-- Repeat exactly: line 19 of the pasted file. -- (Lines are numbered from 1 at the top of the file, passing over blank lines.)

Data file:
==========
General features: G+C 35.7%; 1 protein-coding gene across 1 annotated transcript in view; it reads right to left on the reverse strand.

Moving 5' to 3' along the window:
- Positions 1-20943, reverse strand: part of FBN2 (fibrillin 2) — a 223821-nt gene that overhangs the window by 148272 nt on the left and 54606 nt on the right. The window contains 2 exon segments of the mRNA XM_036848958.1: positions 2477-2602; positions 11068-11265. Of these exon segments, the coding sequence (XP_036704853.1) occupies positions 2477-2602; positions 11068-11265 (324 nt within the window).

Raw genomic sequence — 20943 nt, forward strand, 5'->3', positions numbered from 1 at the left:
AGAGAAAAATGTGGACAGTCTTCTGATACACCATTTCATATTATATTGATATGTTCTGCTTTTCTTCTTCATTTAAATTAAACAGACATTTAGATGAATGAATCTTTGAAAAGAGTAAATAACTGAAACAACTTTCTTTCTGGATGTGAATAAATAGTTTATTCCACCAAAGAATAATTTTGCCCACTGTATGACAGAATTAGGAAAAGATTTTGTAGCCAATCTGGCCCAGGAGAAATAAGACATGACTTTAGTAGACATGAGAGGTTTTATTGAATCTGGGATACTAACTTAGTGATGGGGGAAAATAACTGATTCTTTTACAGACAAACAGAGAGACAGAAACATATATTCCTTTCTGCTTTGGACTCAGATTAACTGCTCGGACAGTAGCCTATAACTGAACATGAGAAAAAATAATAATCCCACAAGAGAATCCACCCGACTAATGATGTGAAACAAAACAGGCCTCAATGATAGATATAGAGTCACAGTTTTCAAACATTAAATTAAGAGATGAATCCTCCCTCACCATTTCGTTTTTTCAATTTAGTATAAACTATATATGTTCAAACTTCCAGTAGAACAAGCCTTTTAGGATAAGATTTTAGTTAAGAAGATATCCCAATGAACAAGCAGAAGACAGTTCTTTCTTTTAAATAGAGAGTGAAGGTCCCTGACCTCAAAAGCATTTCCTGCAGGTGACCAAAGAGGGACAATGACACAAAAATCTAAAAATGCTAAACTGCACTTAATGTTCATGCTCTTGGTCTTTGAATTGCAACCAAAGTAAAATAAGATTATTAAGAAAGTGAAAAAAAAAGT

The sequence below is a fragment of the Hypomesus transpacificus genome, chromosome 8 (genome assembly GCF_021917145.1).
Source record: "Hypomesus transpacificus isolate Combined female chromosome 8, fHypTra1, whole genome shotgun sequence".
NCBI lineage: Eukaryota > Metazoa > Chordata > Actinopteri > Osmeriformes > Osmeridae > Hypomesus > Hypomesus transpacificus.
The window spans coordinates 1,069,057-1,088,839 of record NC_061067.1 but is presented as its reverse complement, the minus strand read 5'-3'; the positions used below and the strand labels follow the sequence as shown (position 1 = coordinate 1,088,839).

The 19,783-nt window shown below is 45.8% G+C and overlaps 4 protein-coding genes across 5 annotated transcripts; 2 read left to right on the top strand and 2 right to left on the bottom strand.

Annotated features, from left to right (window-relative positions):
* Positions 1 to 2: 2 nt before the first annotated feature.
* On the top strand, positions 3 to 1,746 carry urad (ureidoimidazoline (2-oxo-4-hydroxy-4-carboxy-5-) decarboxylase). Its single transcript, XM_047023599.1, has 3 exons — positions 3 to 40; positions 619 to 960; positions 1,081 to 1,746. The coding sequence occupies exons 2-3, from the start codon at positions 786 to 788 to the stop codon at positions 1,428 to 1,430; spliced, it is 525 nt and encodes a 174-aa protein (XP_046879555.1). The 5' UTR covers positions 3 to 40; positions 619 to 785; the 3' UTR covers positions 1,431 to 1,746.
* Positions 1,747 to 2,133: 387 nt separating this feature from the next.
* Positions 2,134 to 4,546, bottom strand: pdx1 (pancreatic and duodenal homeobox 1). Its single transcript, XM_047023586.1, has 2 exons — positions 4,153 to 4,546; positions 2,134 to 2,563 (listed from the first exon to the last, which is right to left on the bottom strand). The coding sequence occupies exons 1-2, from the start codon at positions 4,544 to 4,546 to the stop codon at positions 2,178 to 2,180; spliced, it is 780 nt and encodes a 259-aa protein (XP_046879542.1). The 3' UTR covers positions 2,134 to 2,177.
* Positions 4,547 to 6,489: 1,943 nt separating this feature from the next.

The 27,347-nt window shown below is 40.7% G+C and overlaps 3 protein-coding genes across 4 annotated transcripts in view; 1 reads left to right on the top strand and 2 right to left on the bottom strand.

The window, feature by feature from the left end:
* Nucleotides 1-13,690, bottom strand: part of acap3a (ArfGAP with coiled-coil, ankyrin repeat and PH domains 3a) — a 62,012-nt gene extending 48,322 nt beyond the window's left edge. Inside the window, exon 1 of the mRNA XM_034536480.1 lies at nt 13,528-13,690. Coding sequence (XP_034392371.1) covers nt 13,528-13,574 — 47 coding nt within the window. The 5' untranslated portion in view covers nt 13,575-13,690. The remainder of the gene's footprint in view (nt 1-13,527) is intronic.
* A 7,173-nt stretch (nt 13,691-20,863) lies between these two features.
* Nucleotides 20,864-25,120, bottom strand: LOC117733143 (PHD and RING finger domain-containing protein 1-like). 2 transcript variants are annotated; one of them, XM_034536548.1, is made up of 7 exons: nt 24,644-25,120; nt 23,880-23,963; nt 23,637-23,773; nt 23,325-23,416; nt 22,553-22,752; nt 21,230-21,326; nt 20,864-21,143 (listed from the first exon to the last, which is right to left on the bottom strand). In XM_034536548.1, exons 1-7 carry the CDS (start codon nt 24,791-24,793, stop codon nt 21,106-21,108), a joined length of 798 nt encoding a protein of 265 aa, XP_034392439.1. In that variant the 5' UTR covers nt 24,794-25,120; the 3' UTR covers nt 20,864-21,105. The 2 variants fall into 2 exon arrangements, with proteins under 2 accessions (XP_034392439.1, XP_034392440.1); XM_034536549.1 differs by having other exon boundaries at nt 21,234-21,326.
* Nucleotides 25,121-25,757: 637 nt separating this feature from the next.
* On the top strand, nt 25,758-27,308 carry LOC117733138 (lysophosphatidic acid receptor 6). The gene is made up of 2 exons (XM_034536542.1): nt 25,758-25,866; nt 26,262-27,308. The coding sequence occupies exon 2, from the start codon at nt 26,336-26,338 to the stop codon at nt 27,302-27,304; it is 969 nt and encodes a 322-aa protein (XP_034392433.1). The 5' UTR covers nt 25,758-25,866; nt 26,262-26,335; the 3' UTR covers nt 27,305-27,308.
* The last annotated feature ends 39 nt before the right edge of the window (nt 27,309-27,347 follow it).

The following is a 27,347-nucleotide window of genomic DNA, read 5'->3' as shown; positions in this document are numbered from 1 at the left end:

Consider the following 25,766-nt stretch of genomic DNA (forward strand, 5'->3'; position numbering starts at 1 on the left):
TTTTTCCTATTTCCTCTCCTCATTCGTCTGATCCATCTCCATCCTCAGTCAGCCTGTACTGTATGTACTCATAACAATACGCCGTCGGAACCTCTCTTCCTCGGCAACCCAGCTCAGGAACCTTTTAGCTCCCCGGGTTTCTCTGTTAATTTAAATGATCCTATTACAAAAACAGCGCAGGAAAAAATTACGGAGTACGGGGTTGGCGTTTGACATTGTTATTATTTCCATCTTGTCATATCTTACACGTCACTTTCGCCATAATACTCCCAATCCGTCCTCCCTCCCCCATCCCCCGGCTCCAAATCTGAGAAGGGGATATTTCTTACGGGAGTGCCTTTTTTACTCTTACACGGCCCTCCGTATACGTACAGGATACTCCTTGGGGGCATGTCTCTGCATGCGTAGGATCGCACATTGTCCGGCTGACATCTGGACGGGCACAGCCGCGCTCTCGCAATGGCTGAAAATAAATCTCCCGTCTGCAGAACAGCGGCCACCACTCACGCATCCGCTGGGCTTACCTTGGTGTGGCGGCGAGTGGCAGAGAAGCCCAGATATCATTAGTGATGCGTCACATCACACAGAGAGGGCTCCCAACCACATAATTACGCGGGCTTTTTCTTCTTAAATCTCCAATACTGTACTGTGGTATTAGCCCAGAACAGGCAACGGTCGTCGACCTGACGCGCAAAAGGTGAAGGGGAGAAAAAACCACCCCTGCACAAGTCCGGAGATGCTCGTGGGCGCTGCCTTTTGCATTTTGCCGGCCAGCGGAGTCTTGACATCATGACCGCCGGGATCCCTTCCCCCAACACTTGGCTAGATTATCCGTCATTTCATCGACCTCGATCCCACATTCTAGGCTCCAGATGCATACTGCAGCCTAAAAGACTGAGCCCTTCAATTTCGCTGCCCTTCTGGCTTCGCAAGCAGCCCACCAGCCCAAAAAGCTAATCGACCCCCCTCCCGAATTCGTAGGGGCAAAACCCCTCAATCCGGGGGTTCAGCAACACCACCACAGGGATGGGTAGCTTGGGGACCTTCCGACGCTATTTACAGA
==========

* Nucleotides 1-13,690, bottom strand: part of acap3a (ArfGAP with coiled-coil, ankyrin repeat and PH domains 3a) — a 62,012-nt gene extending 48,322 nt beyond the window's left edge. Inside the window, exon 1 of the mRNA XM_034536480.1 lies at nt 13,528-13,690. Coding sequence (XP_034392371.1) covers nt 13,528-13,574 — 47 coding nt within the window. The 5' untranslated portion in view covers nt 13,575-13,690. The remainder of the gene's footprint in view (nt 1-13,527) is intronic.